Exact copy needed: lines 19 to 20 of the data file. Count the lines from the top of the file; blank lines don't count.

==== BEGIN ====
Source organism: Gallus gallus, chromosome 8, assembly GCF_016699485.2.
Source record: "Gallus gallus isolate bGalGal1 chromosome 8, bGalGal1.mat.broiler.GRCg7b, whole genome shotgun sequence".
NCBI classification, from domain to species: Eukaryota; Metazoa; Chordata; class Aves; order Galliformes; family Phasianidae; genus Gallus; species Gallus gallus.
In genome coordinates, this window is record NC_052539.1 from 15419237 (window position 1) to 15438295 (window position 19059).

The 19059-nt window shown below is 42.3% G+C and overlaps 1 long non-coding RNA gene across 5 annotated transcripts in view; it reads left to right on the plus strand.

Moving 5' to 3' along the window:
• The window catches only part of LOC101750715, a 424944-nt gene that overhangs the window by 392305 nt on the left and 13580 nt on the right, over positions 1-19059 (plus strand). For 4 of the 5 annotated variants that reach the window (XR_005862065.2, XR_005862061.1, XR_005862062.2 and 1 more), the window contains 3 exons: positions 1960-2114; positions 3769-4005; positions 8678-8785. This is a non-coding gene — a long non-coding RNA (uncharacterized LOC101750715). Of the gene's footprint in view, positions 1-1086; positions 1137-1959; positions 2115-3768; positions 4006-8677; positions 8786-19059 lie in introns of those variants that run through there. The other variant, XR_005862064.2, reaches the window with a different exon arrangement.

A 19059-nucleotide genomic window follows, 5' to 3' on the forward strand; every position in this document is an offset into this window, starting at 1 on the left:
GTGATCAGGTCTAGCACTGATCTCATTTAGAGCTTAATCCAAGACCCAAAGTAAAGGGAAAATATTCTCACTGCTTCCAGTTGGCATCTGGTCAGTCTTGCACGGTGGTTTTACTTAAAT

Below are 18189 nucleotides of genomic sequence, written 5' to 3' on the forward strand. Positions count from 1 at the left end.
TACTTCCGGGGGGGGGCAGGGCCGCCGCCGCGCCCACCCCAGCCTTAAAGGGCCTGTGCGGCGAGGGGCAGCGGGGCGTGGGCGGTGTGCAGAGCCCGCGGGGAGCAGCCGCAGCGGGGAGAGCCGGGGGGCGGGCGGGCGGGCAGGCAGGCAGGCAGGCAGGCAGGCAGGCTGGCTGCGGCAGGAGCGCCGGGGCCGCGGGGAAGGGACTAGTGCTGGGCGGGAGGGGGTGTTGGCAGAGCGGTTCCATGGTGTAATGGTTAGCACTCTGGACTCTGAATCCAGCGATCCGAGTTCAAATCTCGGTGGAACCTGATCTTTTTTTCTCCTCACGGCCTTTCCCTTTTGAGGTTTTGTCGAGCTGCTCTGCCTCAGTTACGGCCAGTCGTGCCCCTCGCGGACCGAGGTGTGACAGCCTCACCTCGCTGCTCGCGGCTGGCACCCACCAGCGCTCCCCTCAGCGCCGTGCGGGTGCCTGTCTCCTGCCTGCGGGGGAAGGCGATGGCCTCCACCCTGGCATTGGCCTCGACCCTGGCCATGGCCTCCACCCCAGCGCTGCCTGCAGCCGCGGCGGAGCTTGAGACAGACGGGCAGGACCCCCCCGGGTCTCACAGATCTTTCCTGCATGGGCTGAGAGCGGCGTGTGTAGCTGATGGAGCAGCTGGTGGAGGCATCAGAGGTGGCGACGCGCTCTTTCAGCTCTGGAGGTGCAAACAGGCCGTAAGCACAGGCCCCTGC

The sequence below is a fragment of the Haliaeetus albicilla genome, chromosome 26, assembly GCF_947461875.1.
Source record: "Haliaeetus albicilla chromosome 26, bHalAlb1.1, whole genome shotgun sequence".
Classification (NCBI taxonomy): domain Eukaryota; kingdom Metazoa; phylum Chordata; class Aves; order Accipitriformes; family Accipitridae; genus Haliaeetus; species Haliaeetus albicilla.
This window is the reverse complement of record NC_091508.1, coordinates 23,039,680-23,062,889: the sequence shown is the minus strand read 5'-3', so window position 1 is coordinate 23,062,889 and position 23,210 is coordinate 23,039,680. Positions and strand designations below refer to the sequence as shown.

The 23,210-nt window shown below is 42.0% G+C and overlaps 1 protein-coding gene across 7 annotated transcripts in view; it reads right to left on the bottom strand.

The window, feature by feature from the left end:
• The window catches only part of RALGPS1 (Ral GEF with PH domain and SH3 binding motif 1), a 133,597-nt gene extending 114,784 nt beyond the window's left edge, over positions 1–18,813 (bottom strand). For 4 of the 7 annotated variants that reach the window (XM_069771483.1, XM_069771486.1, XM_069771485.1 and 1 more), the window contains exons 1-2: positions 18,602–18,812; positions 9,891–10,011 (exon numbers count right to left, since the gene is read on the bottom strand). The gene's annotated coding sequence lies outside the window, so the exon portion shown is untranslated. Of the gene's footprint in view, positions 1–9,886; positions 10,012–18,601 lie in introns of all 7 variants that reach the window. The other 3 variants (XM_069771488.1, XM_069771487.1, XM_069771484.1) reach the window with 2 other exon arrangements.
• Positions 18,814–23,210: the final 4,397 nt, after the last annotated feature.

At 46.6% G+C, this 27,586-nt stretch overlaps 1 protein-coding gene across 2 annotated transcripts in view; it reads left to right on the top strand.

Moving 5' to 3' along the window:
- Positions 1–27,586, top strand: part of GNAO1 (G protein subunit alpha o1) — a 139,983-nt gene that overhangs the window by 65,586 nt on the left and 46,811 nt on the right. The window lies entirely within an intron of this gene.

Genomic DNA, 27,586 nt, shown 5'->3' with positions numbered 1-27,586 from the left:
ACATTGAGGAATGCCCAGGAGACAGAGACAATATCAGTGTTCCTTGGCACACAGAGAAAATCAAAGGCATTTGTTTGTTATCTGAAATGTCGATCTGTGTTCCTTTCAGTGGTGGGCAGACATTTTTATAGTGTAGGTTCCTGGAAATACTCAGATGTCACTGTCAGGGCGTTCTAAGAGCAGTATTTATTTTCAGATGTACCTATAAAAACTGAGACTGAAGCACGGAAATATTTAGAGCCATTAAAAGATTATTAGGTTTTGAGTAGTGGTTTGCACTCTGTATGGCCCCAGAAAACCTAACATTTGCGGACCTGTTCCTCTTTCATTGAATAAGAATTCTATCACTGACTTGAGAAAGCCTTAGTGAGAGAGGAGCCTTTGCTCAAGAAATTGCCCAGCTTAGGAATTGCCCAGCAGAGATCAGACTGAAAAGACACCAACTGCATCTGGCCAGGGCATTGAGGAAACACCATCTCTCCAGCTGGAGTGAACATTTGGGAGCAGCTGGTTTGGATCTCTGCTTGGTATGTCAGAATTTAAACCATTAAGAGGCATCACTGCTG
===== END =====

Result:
• Positions 18,814–23,210: the final 4,397 nt, after the last annotated feature.

At 46.6% G+C, this 27,586-nt stretch overlaps 1 protein-coding gene across 2 annotated transcripts in view; it reads left to right on the top strand.